If there was bad news in this poll, Rosner didn't share it on the conference call briefing he conducted for the media today. To be sure, it is the prerogative of and standard practice for the campaign to not release the entire survey and only talk about the parts that communicate their message. It's a strategic document. Why in the world would they show their hand to their opponents?
Rosner pointed out that the survey was conducted before the latest foolishness by Badri Patarkatsishvili which probably has a positive effect on his client's numbers. Even so, his poll showed Saakashvili with a better than two-to-one lead over his nearest rival (Levan Gachechiladze, at 19% to Saakashvili's 42%) among all residents and a 30 percentage point lead over Gachechiladze among a subset of 846 likely voters (46% to 16%). This is good news.
Why would anyone be surprised by these numbers? Saakashvili is an incumbent and enjoys all the benefits of incumbency, including a lavish array of administrative resources, his use and abuse of which have been well-documented this election. He's running against a cast of minor characters with no organization, no strategy other than buying votes (which, if credible, can be pretty effective) and minimal levels of public support. He exploited these strengths when he called an early election. Smart.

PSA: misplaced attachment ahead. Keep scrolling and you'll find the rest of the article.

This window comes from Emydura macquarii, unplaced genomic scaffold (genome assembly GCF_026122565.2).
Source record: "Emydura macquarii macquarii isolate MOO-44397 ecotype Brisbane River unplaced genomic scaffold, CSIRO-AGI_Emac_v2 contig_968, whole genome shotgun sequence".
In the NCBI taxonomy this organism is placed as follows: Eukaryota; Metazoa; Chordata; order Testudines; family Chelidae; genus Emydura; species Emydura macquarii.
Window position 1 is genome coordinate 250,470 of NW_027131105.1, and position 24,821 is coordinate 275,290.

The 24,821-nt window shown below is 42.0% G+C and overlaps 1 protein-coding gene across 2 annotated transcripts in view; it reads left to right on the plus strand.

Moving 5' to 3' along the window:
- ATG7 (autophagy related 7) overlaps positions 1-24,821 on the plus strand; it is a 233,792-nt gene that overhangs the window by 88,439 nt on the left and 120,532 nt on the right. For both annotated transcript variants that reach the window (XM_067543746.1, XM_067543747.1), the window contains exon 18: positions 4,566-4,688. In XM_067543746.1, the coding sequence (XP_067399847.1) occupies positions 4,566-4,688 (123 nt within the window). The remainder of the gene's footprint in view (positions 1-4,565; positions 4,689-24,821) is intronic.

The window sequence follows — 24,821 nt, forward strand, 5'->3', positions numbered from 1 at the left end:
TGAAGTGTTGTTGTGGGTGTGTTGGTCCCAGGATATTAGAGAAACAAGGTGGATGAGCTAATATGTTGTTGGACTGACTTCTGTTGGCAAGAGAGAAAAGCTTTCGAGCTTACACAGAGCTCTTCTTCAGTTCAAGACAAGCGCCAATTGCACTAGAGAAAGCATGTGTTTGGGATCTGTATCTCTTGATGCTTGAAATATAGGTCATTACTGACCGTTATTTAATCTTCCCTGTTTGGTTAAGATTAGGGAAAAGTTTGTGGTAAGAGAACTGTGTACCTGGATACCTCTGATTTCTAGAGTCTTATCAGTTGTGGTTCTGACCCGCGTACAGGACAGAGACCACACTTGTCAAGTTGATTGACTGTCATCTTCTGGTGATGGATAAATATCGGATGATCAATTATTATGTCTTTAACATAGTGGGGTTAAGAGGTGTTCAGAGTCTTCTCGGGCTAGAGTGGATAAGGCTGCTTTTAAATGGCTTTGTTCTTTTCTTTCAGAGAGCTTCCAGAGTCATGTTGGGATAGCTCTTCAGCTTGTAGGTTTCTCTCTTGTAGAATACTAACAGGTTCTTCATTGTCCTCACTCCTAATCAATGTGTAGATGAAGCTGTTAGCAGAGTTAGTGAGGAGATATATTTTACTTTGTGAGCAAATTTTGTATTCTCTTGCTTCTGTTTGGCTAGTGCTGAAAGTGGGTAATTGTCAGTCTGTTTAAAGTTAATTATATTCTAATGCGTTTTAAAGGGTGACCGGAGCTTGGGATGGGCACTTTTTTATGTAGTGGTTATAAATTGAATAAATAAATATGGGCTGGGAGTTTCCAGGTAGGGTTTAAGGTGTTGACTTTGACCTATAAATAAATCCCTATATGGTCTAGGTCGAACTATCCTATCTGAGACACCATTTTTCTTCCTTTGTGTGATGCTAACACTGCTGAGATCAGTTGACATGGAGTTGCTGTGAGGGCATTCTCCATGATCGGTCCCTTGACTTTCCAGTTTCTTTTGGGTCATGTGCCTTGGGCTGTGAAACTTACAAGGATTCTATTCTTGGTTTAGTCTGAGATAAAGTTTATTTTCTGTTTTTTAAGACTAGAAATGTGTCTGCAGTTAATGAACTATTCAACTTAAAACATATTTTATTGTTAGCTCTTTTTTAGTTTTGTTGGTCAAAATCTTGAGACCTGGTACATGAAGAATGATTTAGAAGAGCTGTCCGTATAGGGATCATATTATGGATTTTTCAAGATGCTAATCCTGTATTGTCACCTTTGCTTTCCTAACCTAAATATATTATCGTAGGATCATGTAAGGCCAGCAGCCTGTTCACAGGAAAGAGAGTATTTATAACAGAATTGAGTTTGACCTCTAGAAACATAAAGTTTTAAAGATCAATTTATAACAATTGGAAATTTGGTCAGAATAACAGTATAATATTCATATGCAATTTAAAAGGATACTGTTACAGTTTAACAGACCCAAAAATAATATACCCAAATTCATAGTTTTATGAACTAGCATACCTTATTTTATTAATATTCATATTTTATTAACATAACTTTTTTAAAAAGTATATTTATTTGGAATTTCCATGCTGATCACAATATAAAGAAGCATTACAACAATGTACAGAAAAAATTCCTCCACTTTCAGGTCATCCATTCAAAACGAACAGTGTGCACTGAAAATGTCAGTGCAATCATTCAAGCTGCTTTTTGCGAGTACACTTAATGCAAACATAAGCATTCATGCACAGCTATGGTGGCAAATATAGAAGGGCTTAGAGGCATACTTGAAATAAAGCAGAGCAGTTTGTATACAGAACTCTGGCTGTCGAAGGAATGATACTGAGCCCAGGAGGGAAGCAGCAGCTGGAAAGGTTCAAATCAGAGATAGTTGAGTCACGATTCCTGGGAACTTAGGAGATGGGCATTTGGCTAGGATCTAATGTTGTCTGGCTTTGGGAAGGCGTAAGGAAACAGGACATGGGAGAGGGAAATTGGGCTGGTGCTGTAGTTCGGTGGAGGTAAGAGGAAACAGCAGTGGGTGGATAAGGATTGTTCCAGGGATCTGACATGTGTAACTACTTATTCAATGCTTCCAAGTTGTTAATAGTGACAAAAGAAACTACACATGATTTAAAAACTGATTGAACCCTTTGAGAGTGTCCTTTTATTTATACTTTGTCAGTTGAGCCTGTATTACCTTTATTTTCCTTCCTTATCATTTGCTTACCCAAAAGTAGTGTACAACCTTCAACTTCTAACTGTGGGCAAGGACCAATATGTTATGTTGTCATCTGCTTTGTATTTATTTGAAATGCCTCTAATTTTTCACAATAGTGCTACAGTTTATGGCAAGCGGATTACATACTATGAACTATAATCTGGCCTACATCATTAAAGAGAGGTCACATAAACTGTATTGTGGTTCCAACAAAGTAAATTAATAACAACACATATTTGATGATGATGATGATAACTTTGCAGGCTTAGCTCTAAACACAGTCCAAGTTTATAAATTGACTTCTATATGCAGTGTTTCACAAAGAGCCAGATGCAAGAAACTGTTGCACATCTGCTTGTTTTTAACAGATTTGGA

Now, if I was Saakashvili, I'd be a little concerned that despite all these considerable advantages, I wasn't above 50%, particularly given the weakness of the opposition. The president has taken some pretty serious hits in the past few months, particularly after the events of November 7th. There's a good chance, however, as Rosner pointed out, that the 16% undecided will break toward the incumbent, putting him above 50% and avoiding a run-off. If not, he stands to win easily in a match-up with either Levan Gachechiladze or Badri Patarkatsishvili.
Rosner also revealed that by a 44% to 30% margin, more Georgians believe the election will be free and fair. More than one-fourth (26%) don't know. Sure, a plurality think the election will be free and fair, but three-in-ten believing it won't be free and fair is a pretty substantial number, especially considering the election hasn't happened yet. I'd like to see those numbers crossed against those who are not supporting Saakashvili and against those who live in Tbilisi, where election violations have been most publicized. But let me point out, my objection here is a matter of interpretation, not a dispute over the accuracy of the numbers (which I completely believe).
I hope things are calmer than they were when I was in Georgia a few weeks ago. I hope the opposition comes up with a better strategy to address cases of election fraud than taking to the streets with mindless provocations and that Saakashvili learned a lesson from the overreaction on November 7th. Violence on the street would be the worst possible outcome. I'll also be curious to see what percentage of Georgians think the election will be free and fair after January 5th.